A major science news story is making the rounds right now about how the hominid species Homo naledi may have had high intelligence, buried its dead, used fire, and even carved markings into a cave wall. All this is unexpected since Homo naledi’s brain size is not much different from that of a chimp.
Given the extensive media attention (e.g., Wall Street Journal, Newsweek, ABC News, Associated Press, New York Times, to name a few), you might think this is some completely new proposal that just got published in a major scientific journal. That inference would be wrong. At least when it comes to burial of the dead and use of fire, these are old claims about Homo naledi that have been controversial for years but are now being reinvigorated based upon new evidence presented in a series of three preprint papers (here, here, and here). The papers were uploaded at bioRxiv, which, of course, is a preprint server, not a scientific journal. Newsweek thus observes, “The papers are still in preprint, however, so they are yet to be published officially in a peer-reviewed journal.” The Associated Press notes, “The research has not been peer-reviewed yet and some outside scientists think more evidence is needed to challenge what we know about how humans evolved their complex thinking.”
Someone must have a good PR team at work to generate such a large batch of news stories about mostly old claims based entirely upon preprints! Phys.org is even running a story about the project’s lead scientist, Lee Berger, heralding “South Africa’s Lee Berger, palaeontology action hero”!
Scientists Are Skeptical
Peer-reviewed or not, and hyped or not, the data exists and it’s worth discussing. And apparently quite a few scientists are skeptical. The New York Times notes:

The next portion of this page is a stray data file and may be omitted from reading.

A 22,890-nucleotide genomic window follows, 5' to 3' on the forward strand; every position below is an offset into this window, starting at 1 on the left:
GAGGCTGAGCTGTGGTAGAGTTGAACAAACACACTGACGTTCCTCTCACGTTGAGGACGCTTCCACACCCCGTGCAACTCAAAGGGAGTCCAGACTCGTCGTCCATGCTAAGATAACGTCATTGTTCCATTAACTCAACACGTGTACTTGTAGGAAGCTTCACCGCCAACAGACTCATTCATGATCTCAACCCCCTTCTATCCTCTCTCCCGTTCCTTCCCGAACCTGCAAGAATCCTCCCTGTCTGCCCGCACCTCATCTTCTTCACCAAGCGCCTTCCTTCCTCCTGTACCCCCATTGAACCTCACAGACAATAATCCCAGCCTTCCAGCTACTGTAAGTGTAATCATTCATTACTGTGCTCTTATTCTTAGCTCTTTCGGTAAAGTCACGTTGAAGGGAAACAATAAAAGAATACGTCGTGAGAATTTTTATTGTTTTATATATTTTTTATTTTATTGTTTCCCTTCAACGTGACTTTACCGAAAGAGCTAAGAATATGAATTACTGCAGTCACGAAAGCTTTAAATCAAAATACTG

But a number of experts on ancient engravings and burials said that the evidence did not yet support these extraordinary conclusions about Homo naledi. The cave evidence found so far could have a range of other explanations, they said. The skeletons might have been merely left on the cave floor, for example. And the charcoal and engravings found in the cave might have been left by modern humans who entered long after Homo naledi became extinct.
“It seems that the narrative is more important than the facts,” said Maxime Aubert, an archaeologist at Griffith University in Australia.
An article at The Conversation authored by a quartet of four archaeologists, based in Australia, Kenya, Spain, and Germany, shows that some prominent scientists aren’t convinced. The article, titled “Major new research claims smaller-brained Homo naledi made rock art and buried the dead. But the evidence is lacking,” covers the three main claims: use of fire, burial of the dead, and the presence of cave art.
Let’s take a look at each of these.
Torching Fire Use by Homo naledi?
The skeptical quartet note that the investigators have not published any evidence that demonstrates Homo nalediused fire in the cave:
In public lectures and on social media they clarify they have found new evidence for hearths, including charcoal, ash, discoloured clay and burned animal bones. Yet none of the scientific research needed to confirm the use of fire has been carried out. Or if it has, it hasn’t been published.
Previously acquired radiocarbon dates obtained by the site investigators on the apparent hearth material provided very late dates that distanced the hearths from the remains of Homo naledi by several hundred thousand years.
These are pretty strong criticisms. The quartet says the investigators are making assertions that have simply not been backed up by evidence presented to the public. In that case, claims of Homo naledi’s fire use seem totally unestablished.